Fighters conduct joint training with Navy anti-sub aircraft

  • Published
  • By By Tech. Sgt. Brandon Boyd
  • 142nd Wing

Members of the U.S. Navy Patrol and Reconnaissance Wing (CPRW) 10 joined up with the 123rd Fighter Squadron of the Oregon Air National Guard’s 142nd Wing to conduct ongoing familiarization training. More than seven coordinated training flights have been conducted between the two groups at Portland Air National Guard Base, Oregon throughout 2021.

This training allows participating aircrews to work alongside aircraft with differing capabilities to better learn how to track and counter attacks from adversarial forces in various simulated scenarios.

“It’s like constantly putting a puzzle together to locate an adversary and stay with them,” said LT. Daniel Cushman, P-8A Poseidon naval flight officer from CPRW-10.

The Poseidon, the Navy’s modernized patrol and reconnaissance aircraft and replacement to the P-3C Orion, is designed for a wide variety of maritime missions. Based on the Boeing 737, the P-8A is manned by three pilots, two naval flight officers and four enlisted sensor operators. Conversely, the 142nd Wing’s primary airframe is the F-15 Eagle, a tactical fighter aircraft designed to fly combat missions and maintain air superiority.

Flying missions together with CPRW-10, the fighters and reconnaissance aircraft have dissimilar capabilities, which allows the two groups to assume different roles, helping each component accomplish critical training requirements.

When playing as the adversary in a given scenario, the 123rd Fighter Squadron acts as a maritime strike platform. This allows P-8A aircrews to effectively practice dynamic defensive tactics in a realistic environment.

“Our primary mission is Anti-Submarine Warfare, we drop sonobuoys (devices designed to detect underwater sounds and transmit them via radio) to provide position, course, and speed information,” said LT. Cushman. “We also can perform an ISR (Intelligence, Surveillance, and Reconnaissance) role with our sensors onboard that leverage radar, cameras onboard, and can exploit an RF (Radio Frequency) to accomplish that mission set.”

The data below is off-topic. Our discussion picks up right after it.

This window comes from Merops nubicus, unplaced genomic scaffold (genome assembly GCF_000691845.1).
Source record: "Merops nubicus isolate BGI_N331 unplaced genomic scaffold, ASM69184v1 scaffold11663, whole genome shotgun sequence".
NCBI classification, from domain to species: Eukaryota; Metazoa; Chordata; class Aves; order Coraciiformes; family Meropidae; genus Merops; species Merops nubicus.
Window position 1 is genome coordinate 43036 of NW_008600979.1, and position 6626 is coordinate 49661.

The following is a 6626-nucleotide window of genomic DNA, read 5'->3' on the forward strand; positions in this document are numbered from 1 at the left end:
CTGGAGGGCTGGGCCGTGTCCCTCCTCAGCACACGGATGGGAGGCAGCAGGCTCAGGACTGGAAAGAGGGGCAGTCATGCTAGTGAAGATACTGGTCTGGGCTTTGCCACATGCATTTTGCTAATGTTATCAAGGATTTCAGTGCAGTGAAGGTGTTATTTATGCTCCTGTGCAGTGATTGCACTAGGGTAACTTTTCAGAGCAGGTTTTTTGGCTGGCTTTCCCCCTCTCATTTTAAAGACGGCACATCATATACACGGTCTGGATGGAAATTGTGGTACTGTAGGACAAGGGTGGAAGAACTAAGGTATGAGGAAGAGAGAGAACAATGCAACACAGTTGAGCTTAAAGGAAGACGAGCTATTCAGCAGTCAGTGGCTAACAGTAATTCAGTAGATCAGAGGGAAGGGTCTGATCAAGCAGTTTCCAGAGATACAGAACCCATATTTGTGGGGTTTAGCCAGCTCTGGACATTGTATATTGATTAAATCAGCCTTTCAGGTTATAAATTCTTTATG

For CPRW-10, the goal of the training is to become comfortable operating in a joint environment and to provide realistic situations for the aircrew that mirrors what they may experience while deployed.

“The more we can understand each other when we need to, the better,” said Cushman.

Part of the training included the fighter squadron calling out specific distances between the aircraft so the aircrew could get a visual understanding of safe maneuvers versus aggressive flying procedures they may experience from adversaries while conducting a mission.

“The desired training of our work with the P-8 [is] to familiarize the P-8 aircrew to what non-dangerous fighter escort activity looks like,” said Lt. Col. Joel Thesing, a pilot with the 123rd Fighter Squadron. “It’s important to teach the aircrews what normal ranges and escort procedures look like so they can more positively identify non-normal or dangerous activities.” 

“The training is realistic; we’re learning a lot … it helps to know what we’re going to see in the plane, ten miles out, [or] one mile out from an engagement,” Cushman recounted.

Familiarization training with different airframes and services proves to be a critical advantage in real-world situations. 

“We train like we fight. Familiarization ideally would not happen in a real-world contingency situation. A real-world mission is when we should draw upon our familiarization training and employ with what we know,” said Thesing.